Have you wondered if your aldermen was one of the 28 who have gone to court to try to get corporation counsel Mara Georges to turn over an unexpurgated list of the names of police officers who have repeatedly been accused of excessive force? They're no secret -- they're listed on court documents. But those documents aren't exactly at everyone's fingertips.
The names are, however, thanks to Chicagoist. Given that the aldermen are only asking for a document a federal judge has told them they're entitled to see, a more pertinent list might be the one of aldermen who didn't sign the petition. What's their problem?
Here are the 22 nonconfrontationalists:
Mary Ann Smith
My time is like a piece of wax, falling on a termite, that's choking on the splinters. --Beck, "Loser"
The latest Chicago Web startup is Newser, a new innovation in vaporware that combines the cost of old media with the tail-devouring metaness of new media. The Sun-Times article about it sums up as well as anything why journalism is probably doomed:
Over the last five years, information aggregators including Google News and MyYahoo have introduced a new formula for news delivery that caters to our ever diminishing attention spans. Relying on mathematical algorithms that "spider" links from countless sources, these services efficiently deliver news based on search terms, locality and other individual preferences we provide. What they lack, however, is a human voice that puts everything into context.
Now, I use the Web a lot, and one thing that's never occurred to me is "blog posts are too substantial, but RSS summaries are too skimpy. What we really need is something in between." I'm also a little perplexed as to why you'd hire a team of farmers to milk your cows when you can convince people milking cows for free is fun.
But this may be why I'm not
a millionaire a many-thousandaire technically solvent. The one lesson we've all learned from RedEye is that the last frontier in media is attention spans, which can be targeted with ever-increasing specificity; if Zeno is right, the market is infinite.
Newser's one grand innovation, however, is a qualitative content slider, which is totally genius and lamentable only in its lack of ambition.
I await the day when reading the news is like editing images in Photoshop. I'll sit down in front of my personal news aggregator, adjust the sliders for analysis vs. reporting, tragic vs. funny, foibles of rich people vs. struggles of the underclass, afflicting the comfortable vs. comforting the afflicted, and I'll get The Perfect News Story For Me:
I think I speak for the rest of us when I say that I'm willing to wait until y'all have figured it out for sure.
I have mixed feelings about the explosion of restaurants in Lincoln Square over the last few years, which has resulted in decent and varied options, but probably many more mediocre or just plain lousy ones--to say nothing of all the utter failures. Just taking an amble down Montrose Avenue, marking the continuing rash of restaurant and bar buildouts, is to imagine the neighborhood as a weird magnetic attractor for reckless gamblers.
I've been wondering what's been going on in the large space at 2434-2436 W. Montrose for months. It's been throughly retrofitted with a forest's worth of dark stained flooring, bars, and fixtures, but work progressed in fits and starts over the summer. Finally, two weeks ago, someone posted a liquor license application for the endeavor, dubbed O'splaines (O'Hare + Desplaines?). The place is beautiful inside, but I hear tell it's going to be a sports bar, raising the already inflated number of flat-screen TVs in the neighborhood to environmentally dangerous levels.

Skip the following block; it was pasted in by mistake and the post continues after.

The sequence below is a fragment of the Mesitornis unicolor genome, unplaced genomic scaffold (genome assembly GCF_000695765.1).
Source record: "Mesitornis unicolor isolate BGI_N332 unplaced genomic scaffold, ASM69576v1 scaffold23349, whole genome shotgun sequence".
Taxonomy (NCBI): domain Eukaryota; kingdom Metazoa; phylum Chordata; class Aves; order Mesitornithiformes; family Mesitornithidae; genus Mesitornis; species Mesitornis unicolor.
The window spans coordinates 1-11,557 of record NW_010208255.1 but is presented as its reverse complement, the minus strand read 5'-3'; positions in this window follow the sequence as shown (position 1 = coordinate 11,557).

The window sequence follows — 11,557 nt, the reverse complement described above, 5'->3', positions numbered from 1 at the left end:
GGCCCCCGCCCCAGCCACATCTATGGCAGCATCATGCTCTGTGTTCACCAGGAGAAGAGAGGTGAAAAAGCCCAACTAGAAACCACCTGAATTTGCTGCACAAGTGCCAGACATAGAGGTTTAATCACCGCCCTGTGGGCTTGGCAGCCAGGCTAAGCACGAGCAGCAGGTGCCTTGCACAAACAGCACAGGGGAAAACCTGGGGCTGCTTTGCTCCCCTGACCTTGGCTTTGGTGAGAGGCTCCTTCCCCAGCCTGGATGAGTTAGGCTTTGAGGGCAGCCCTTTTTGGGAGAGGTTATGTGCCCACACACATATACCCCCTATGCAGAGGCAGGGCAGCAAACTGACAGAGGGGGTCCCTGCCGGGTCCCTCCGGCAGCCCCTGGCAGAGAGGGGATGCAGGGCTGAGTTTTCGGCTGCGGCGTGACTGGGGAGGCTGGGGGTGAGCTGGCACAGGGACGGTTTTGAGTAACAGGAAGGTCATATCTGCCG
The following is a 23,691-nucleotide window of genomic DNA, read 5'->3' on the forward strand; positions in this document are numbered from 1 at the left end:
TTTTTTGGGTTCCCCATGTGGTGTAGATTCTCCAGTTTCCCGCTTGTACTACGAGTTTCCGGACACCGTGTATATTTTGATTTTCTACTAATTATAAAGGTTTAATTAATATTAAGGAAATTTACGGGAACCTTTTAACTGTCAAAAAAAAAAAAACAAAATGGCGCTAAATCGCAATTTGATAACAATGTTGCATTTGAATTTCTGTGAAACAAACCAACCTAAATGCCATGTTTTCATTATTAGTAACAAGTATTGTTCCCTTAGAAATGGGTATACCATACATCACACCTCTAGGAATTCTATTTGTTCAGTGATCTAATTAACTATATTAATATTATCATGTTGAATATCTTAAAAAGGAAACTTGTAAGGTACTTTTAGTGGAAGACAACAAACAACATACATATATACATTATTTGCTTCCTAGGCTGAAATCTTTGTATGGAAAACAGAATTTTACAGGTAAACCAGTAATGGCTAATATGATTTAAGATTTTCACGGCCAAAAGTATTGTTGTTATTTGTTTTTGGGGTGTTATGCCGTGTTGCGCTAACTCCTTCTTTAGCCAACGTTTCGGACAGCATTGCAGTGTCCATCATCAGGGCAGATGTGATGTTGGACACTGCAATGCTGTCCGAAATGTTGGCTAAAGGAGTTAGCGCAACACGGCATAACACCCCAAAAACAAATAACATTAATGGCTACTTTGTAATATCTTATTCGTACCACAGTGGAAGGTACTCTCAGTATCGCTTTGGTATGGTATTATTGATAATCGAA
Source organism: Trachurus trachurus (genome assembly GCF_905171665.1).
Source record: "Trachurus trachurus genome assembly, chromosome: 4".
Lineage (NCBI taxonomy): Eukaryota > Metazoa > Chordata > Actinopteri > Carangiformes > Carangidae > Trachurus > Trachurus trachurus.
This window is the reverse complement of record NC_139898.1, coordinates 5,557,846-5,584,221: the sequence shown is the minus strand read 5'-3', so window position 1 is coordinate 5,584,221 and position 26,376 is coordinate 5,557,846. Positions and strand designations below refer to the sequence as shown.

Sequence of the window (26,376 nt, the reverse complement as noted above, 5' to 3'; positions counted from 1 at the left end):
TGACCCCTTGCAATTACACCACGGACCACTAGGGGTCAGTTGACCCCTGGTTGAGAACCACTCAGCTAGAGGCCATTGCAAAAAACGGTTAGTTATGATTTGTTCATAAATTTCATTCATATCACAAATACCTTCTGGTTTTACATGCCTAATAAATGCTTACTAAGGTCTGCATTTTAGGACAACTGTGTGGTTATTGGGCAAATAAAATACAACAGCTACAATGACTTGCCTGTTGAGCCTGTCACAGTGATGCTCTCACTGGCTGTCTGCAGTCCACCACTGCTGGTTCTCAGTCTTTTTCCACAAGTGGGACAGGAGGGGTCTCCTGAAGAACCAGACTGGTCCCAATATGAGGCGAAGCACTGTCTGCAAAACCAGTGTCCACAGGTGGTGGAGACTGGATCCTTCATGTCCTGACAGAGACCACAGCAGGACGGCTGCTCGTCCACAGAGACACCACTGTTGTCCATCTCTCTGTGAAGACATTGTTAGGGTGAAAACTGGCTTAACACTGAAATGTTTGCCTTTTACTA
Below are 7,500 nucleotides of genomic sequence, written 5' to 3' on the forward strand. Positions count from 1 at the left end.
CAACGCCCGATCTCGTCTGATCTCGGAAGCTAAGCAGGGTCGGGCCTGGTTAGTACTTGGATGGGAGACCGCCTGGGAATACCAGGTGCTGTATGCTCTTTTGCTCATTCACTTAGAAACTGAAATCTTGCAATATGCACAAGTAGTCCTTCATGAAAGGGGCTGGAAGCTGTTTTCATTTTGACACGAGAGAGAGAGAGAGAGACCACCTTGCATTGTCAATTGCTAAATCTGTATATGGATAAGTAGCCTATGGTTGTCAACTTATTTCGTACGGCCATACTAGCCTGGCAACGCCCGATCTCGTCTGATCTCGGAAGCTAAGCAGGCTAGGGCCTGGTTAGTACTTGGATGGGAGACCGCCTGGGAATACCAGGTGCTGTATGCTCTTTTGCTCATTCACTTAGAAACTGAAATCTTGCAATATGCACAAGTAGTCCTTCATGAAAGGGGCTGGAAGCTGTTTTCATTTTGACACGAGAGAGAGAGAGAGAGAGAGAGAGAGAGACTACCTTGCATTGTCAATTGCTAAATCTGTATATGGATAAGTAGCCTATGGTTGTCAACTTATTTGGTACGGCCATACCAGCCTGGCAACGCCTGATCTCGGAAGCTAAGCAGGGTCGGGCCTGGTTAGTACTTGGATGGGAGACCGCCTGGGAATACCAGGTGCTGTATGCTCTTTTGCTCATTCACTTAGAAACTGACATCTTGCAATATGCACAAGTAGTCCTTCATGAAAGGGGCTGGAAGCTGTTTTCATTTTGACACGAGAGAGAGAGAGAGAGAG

Continuing east to the cursed intersection of Lincoln, Leavitt, and Montrose, the Tiny Lounge, which was chased out of its space under the Brown Line Addison stop, has found a new home where Charlie's on Leavitt tanked. According to the flier in the window, the liquor license was applied for in early August.
Just across the street, where Block 44 died (after Aqualina crashed), a violent exorcism is under way. It's going to be a new Julius Meinl.
Finally, at 2030 W. Montrose, Mythos Greek Taverna, a new BYOB, is announcing its impending arrival and advertising for unspecified part-time help between 3 and 6 PM, Monday through Saturday, perhaps for chief assistant saganaki prep.
The southwest is having trouble making the desert bloom with strip malls and industrial monoculture, something that's back in the news after New Mexico governor Bill Richardson mouthed off to the Las Vegas Sun about how Wisconsin has way more water than it actually needs. Mike Miner covered the issue last year, and noticed something that the Tribune either missed or is too terrified to mention now that Mayor Daley is trying to sell, lease, or tax anything he can:
The big question, says [Michigan Citizens for Water Conservation attorney Jim] Olson, is who pays? He thinks that since Chicago has rights over Great Lakes water no other state or city has, in giving them up it would be acting more clearly in the basin's interests than in its own. So it should be rewarded. "The rest of the basin would have to negotiate with Chicago to help pay for this," he says.
The people Miner talked to seemed to think that piping water two-thirds of the way across America would be more expensive than desalinization. Westerners are also encouraged to recycle their water (not that Chicago can really talk about recycling stuff).
But if we can't make money off it, we can at least be dicks about it.
"You can move to Chicago or Milwaukee or Detroit or any one of many lovely communities that are up here in the midwest and actually have the benefit of having water for their populations." [Todd Ambs, water division administrator of the Wisconsin Department of Natural Resources]
We ripped a hole in the Great Lakes and we don't even care! How do you like them apples?